It was stringing tiny glass beads on twine and knocking over a bottle of seed beads that did it.
Usually I string along, one bead at a time.
This time I made the string too long and the beads had to travel too far to connect.
I chose the tiniest shards of glass and the lightest twine imaginable.
It is like the frustration of a long distance relationship, when there are neighbors to date.
It is like twenty shots on goal and not one making its way in the net.
It is ordering food off the menu.
It is asking the time and learning how a clock is made.
It makes calm people into raging rivers and raging rivers into tsunamis.
I don’t complicate my life.
I am putting the beads down and having a cup of coffee.


Little did I know,
the teacher had plans for me
To eat words and jam.


It takes years to perfect a swan dive like Solomon.
First, you work on your own dive.
You dive in and plug your nose and get wet.
Then, you towel off and then months later you try diving in head first.
Next, you try it again and again without making a splash.
After that you practice your somersaults and flips and swan dives.
Then, you fine tune it and keep your legs together and toes pointed.
And then finally when you have mastered diving head first off rocky cliffs in Belize, Havana, Okinawa and all the cliffs in the world, you meet another diver.
You decide to dive in sync together.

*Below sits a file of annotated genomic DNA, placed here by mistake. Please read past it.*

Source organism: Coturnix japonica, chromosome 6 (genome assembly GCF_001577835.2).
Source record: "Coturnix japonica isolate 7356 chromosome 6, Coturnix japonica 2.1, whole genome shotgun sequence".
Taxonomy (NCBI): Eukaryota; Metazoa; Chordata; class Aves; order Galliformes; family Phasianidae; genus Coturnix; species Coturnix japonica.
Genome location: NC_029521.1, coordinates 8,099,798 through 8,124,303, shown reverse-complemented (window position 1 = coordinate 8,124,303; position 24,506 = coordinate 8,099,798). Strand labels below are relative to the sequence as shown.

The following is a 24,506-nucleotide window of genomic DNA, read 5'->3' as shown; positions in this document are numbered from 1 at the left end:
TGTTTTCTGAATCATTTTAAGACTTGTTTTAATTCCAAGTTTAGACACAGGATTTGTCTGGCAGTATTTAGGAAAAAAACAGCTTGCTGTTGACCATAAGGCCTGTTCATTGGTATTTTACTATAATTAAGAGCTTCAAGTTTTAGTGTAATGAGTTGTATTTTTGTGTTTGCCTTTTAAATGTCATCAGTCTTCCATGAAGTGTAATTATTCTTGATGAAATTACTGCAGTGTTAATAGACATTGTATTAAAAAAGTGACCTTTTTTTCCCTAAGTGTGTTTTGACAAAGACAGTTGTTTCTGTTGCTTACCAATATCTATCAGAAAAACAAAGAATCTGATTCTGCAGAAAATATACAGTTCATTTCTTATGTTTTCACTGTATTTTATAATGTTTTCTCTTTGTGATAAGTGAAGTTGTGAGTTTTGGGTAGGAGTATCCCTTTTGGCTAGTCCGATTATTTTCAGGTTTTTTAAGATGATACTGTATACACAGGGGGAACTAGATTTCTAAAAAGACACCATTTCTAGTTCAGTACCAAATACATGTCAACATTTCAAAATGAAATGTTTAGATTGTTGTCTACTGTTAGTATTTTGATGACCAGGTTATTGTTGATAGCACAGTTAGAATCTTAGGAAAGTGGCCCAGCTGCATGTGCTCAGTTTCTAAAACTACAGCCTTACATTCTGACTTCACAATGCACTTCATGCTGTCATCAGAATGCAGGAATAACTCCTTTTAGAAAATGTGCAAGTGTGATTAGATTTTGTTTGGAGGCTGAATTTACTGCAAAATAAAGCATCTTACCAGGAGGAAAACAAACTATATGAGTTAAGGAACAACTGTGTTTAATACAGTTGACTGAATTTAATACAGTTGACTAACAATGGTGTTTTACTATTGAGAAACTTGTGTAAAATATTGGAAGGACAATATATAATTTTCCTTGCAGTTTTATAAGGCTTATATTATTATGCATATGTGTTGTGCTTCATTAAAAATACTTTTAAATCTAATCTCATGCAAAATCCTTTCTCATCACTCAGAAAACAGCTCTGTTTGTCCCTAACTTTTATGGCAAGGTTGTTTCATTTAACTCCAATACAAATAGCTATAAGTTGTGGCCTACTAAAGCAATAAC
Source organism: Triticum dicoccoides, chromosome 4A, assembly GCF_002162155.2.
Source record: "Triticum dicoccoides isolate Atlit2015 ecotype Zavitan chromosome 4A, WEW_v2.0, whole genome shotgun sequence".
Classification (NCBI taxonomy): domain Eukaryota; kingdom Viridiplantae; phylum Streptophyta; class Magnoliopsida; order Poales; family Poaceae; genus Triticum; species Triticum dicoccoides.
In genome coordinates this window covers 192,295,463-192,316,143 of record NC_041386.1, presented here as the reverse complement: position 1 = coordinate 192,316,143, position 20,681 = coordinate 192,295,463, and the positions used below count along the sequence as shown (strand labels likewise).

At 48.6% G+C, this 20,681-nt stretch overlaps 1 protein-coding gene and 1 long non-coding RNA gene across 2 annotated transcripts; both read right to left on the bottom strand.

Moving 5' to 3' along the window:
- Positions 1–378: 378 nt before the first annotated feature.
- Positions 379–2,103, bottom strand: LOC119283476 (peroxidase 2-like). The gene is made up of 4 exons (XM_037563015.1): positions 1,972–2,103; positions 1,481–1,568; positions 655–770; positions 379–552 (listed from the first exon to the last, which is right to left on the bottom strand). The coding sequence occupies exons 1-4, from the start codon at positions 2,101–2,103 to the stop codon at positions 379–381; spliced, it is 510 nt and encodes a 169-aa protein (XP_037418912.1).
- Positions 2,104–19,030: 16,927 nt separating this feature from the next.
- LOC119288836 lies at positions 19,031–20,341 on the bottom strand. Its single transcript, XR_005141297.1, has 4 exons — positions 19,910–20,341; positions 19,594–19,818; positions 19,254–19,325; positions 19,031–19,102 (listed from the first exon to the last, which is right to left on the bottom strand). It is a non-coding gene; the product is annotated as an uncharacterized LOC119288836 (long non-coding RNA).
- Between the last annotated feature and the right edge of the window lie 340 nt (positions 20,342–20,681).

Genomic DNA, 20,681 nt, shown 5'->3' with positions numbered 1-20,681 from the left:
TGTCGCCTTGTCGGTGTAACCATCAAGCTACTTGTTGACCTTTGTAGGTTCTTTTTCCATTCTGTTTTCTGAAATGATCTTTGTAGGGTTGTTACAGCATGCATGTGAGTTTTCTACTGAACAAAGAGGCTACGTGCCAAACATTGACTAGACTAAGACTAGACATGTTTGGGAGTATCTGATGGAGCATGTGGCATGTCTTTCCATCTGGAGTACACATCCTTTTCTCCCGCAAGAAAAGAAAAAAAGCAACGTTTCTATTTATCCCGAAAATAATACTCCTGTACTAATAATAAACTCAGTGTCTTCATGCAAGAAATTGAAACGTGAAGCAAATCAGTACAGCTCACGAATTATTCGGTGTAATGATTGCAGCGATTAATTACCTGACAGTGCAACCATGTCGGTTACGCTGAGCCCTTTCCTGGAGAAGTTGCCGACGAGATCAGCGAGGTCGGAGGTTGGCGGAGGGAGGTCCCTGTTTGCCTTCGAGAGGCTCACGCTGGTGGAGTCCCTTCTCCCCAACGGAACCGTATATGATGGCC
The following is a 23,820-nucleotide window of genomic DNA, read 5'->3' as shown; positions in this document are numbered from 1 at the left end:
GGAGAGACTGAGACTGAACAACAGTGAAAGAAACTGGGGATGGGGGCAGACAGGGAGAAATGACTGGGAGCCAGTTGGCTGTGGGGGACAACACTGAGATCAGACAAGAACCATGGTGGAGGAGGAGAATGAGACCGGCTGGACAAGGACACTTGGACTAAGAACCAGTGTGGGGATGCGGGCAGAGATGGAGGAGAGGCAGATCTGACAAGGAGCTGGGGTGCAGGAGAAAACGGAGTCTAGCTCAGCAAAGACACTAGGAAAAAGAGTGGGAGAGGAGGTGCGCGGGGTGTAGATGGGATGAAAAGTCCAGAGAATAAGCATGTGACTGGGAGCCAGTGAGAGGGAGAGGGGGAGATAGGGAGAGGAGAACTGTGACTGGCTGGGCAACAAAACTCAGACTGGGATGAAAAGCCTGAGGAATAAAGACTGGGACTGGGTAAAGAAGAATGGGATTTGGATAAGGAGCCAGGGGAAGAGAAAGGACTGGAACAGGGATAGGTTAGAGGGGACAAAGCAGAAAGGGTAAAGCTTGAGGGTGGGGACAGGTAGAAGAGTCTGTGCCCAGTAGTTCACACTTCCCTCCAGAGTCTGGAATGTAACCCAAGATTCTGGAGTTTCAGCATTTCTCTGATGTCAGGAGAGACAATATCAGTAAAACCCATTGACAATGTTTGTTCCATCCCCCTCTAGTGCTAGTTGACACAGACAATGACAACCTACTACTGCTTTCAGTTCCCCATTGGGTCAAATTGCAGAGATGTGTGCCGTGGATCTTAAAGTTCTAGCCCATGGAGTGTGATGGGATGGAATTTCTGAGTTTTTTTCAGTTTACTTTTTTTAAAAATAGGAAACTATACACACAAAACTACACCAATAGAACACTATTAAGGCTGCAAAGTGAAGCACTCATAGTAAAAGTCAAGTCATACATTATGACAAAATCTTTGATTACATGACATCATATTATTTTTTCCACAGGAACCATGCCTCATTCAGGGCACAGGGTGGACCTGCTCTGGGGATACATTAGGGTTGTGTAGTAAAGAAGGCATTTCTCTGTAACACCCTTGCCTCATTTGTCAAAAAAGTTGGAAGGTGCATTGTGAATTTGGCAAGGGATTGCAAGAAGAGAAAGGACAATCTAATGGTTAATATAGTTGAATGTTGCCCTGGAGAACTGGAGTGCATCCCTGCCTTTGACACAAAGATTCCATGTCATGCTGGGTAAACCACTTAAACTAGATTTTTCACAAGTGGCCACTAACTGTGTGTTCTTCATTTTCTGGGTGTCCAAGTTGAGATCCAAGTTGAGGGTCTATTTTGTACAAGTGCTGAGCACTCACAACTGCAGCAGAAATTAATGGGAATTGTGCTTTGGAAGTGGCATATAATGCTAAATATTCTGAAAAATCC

You count down together, you bounce off the board together, and you two fly like no one is watching. And you don’t even make a splash.

Magic Mushroom

While the sun was setting behind me
I watched my mom and my aunt.
They dressed in their matching turquoise and purple muu muus
and ate shrimp tacos on the back porch as they shimmied with each bite.
We laughed about my cousin’s whale spout in her hair when she was younger.
We reminisced about grown adults sitting on their mom’s lap and bare-breasted hugs at family reunions.
We laughed about boogers and boobs and pubes and wingspans of swimmers.
They flicked water on each other and my two favorite people in the world tried to gross each other out.
I ate the family magic mushroom and I loved it.

Oar dipping

A long time ago, I tried to join an elite squad.
I dipped my oars in the salty lagoon and rowed.
We saw sunrises and water reflected on bare shoulders.
I didn’t make the team.
They did not need appreciators of beauty. They needed muscles.
Yet these many years later, I am part of an invisible squad.
We are in the same boat taking turns steering. Some days all we see is white fog on all sides of the boat and other days when it is clear we see a lighthouse beckoning us back home.
All I feel is that we are the threads of civilization that keeps the blanket of hope from fraying.
The nice thing about this squad is you don’t have to have upper body strength to join.
Anyone can join.